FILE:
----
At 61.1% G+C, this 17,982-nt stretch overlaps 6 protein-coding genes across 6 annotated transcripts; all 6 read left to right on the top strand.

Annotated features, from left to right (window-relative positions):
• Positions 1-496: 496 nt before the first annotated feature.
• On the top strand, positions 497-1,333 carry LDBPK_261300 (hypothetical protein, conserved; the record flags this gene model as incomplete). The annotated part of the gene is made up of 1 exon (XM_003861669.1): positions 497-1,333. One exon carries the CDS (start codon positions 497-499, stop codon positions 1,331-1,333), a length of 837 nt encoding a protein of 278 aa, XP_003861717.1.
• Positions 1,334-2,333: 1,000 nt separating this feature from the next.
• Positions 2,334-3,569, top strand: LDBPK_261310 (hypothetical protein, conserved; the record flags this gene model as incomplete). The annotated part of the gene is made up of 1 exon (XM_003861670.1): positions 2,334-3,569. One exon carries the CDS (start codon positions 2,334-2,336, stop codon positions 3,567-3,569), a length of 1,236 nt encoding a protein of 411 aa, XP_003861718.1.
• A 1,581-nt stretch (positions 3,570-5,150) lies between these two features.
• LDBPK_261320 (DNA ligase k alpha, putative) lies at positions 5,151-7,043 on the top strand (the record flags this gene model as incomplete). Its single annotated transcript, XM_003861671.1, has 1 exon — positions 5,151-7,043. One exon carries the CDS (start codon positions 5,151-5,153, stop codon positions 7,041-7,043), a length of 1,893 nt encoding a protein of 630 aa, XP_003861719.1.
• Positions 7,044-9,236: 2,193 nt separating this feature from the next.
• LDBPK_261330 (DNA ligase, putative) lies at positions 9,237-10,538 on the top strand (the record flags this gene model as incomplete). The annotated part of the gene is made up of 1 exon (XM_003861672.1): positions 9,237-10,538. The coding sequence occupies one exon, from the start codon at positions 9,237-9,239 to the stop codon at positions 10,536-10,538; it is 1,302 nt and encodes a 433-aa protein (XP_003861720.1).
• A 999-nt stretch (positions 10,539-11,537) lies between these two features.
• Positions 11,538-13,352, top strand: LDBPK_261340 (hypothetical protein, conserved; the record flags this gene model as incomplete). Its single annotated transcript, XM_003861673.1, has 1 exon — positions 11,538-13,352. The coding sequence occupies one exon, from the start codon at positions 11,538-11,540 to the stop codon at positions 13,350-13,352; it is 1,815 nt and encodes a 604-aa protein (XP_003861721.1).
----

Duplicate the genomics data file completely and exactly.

At 61.1% G+C, this 17,982-nt stretch overlaps 6 protein-coding genes across 6 annotated transcripts; all 6 read left to right on the top strand.

Annotated features, from left to right (window-relative positions):
• Positions 1-496: 496 nt before the first annotated feature.
• On the top strand, positions 497-1,333 carry LDBPK_261300 (hypothetical protein, conserved; the record flags this gene model as incomplete). The annotated part of the gene is made up of 1 exon (XM_003861669.1): positions 497-1,333. One exon carries the CDS (start codon positions 497-499, stop codon positions 1,331-1,333), a length of 837 nt encoding a protein of 278 aa, XP_003861717.1.
• Positions 1,334-2,333: 1,000 nt separating this feature from the next.
• Positions 2,334-3,569, top strand: LDBPK_261310 (hypothetical protein, conserved; the record flags this gene model as incomplete). The annotated part of the gene is made up of 1 exon (XM_003861670.1): positions 2,334-3,569. One exon carries the CDS (start codon positions 2,334-2,336, stop codon positions 3,567-3,569), a length of 1,236 nt encoding a protein of 411 aa, XP_003861718.1.
• A 1,581-nt stretch (positions 3,570-5,150) lies between these two features.
• LDBPK_261320 (DNA ligase k alpha, putative) lies at positions 5,151-7,043 on the top strand (the record flags this gene model as incomplete). Its single annotated transcript, XM_003861671.1, has 1 exon — positions 5,151-7,043. One exon carries the CDS (start codon positions 5,151-5,153, stop codon positions 7,041-7,043), a length of 1,893 nt encoding a protein of 630 aa, XP_003861719.1.
• Positions 7,044-9,236: 2,193 nt separating this feature from the next.
• LDBPK_261330 (DNA ligase, putative) lies at positions 9,237-10,538 on the top strand (the record flags this gene model as incomplete). The annotated part of the gene is made up of 1 exon (XM_003861672.1): positions 9,237-10,538. The coding sequence occupies one exon, from the start codon at positions 9,237-9,239 to the stop codon at positions 10,536-10,538; it is 1,302 nt and encodes a 433-aa protein (XP_003861720.1).
• A 999-nt stretch (positions 10,539-11,537) lies between these two features.
• Positions 11,538-13,352, top strand: LDBPK_261340 (hypothetical protein, conserved; the record flags this gene model as incomplete). Its single annotated transcript, XM_003861673.1, has 1 exon — positions 11,538-13,352. The coding sequence occupies one exon, from the start codon at positions 11,538-11,540 to the stop codon at positions 13,350-13,352; it is 1,815 nt and encodes a 604-aa protein (XP_003861721.1).